As for the loft itself, my recent tour revealed that it is still a rapidly evolving energy center--an amalgam of fear, confusion, peace, joy, sorrow, sweetness, passion and hope charged by an atmosphere of sweat, smoke, steel and song. Its inhabitants manipulate these frequencies in the manner that a welder makes his art and, alongside my husband and me, continue co-creating a story that will take us to other places when we've mastered the challenges of our present homes and embraced the joy they've contained.

Wednesday, September 21, 2011

The Shaman and Ayahuasca

I read the Shaman and Ayahuasca in a period of 3 days, throughout which I shared some sections with my sleepless one-year-old son. On whole, it clarified questions, dismantled stereotypes and provided a perspective through which anyone interested in healing, culture and plant-based medicine can understand and appreciate the practice of Ayahuasca Shamanism regardless of whether they plan to journey. Translated by Costa Rica-born sacred muscian and healer Alberto Roman, the book reads like a conversation through which Don Jose Campos invites readers to enter a meditation with him. The subject matter is at times grave, bizarre, sad, beautiful and humorous. However, this work of creative non-fiction moves forward with a fluid pace and inviting tone which makes everything palatable and worth consideration regardless of your personal beliefs. For scientists, The Shaman and Ayahuasca will raise far more questions that it answers. However, for the "everyman" it will succeed in making the idea of shamanism a bit less slippery and a lot easier to embrace.

In addition to author Don Jose Campos, translator Alberto Roman, publisher Michael Wiese and Michael's wife Geraldine Overton add their personal voices to the story. This editorial step toward breaking down barriers and creating community is an apt illustration of Ayahuasca's potential to positively impact lives by connecting people to each other, themselves as individuals and the source of all life--whatever one perceives that to be.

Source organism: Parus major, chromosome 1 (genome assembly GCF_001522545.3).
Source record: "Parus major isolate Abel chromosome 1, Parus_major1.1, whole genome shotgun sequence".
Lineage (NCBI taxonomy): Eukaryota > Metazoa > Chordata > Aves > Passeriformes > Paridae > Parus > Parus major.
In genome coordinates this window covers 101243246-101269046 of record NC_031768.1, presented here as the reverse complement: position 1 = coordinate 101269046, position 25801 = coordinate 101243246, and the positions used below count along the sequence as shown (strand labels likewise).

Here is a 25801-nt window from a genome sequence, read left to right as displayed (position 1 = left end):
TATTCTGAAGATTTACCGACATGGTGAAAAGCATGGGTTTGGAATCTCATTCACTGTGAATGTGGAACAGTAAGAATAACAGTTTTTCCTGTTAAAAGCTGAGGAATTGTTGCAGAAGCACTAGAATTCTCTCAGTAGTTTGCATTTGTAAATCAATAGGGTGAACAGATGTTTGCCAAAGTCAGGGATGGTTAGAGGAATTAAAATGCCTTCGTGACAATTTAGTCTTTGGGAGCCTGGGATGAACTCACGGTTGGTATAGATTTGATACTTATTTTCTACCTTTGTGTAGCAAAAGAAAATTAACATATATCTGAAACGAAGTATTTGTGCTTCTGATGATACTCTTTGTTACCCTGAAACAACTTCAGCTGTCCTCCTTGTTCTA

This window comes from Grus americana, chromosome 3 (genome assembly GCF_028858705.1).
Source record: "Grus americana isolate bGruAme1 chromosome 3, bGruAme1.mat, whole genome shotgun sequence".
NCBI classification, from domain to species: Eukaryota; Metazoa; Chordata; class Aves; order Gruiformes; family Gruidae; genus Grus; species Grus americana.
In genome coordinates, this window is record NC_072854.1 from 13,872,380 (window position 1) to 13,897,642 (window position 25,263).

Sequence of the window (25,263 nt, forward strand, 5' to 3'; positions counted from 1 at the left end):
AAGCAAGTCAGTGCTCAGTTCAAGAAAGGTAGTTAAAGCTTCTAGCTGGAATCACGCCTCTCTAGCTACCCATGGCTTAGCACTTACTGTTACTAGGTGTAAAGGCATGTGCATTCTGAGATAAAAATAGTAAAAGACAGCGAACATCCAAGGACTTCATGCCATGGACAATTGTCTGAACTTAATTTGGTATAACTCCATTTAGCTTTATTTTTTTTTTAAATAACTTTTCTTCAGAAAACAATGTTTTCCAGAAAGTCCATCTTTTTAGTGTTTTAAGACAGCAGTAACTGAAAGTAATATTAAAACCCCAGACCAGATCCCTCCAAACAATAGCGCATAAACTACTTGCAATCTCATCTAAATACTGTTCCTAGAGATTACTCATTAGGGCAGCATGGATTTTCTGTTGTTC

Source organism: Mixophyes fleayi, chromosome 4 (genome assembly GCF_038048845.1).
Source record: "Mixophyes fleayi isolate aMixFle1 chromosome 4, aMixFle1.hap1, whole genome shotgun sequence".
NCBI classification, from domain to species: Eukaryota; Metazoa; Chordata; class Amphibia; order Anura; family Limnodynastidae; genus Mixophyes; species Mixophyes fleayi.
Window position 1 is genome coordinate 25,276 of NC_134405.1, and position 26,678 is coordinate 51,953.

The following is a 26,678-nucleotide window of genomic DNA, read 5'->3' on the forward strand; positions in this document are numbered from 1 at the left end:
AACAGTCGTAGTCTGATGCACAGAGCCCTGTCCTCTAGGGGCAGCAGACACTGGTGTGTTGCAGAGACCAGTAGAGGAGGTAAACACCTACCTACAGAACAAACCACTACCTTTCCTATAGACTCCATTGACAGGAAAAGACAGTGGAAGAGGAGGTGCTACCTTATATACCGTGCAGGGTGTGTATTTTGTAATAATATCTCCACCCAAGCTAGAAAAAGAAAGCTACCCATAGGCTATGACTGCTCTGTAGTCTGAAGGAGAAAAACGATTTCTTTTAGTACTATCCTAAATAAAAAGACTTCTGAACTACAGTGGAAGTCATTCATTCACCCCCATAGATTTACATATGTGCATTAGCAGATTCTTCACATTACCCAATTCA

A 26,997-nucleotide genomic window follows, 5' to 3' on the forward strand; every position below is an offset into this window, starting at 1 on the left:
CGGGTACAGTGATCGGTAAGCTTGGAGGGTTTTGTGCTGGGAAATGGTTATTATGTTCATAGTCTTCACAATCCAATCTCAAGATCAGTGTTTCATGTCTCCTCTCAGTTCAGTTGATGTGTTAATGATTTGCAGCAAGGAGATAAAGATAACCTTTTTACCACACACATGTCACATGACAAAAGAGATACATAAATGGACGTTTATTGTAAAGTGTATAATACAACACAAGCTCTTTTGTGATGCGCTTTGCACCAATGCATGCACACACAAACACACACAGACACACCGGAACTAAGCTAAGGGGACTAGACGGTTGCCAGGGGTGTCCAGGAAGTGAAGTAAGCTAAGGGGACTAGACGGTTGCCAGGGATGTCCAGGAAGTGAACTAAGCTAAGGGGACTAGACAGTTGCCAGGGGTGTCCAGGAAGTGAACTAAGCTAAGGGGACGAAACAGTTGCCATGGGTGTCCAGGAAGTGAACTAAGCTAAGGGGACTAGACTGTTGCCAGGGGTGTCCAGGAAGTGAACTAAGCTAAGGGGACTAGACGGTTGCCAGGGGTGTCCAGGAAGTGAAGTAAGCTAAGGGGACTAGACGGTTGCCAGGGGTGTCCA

Thursday, August 25, 2011

Active Meditation with a Side of Milk

I'm making this post in honor of my original homeschool student Brantley. He has a bright spirit and likes to find his own way to go about discovering meaning in his world. Therefore, it didn't strike me as odd when he told me what he wanted for his 13th birthday was "a new way to meditate that doesn't involve just sitting quietly or picturing something that doesn't take long to do." I've failed this student by not fulfilling his request until now, after he's already spent over a month as a teen. I've also failed to update this blog in around the same amount of time. I apologize to each of you.  Here's to new years and new beginnings. In peace, Kelli

Now, let's meditate, ACTIVELY!

What does this mean, exactly?

Well, meditation is the act of calmly but deliberately clearing and quieting your mind. When you carry a general intention to the meditation (such as how to find the perfect job, building stronger relationships, do well in school, etc.), then the answer will normally just "come" to you after your mind has been cleansed of the clutter. Many people meditate in a traditional way by sitting cross-legged and breathing while visualizing colors associated with chakras, the body's major energy centers. However, other people find this difficult, time-consuming and sometimes just not the most effective way to find a sense of clarity and calm. For those of us who feel that way (and, yes, I include myself here!), there is active meditation. My personal favorite forms of active meditation are cleaning, dancing, walking and drumming. Dancing and drumming give me a great focal point in the form of a musical beat. Cleaning, dancing and walking are also somewhat physically stimulating, so I get a little endorphin rush and a sense of physical fitness and personal accomplishment. Cleaning is also just really great metaphorically. As my student Brantley and I discussed during our last homeschool session of the summer, when you clean and LITERALLY make surfaces clearer and areas less cluttered, your mind follows suit!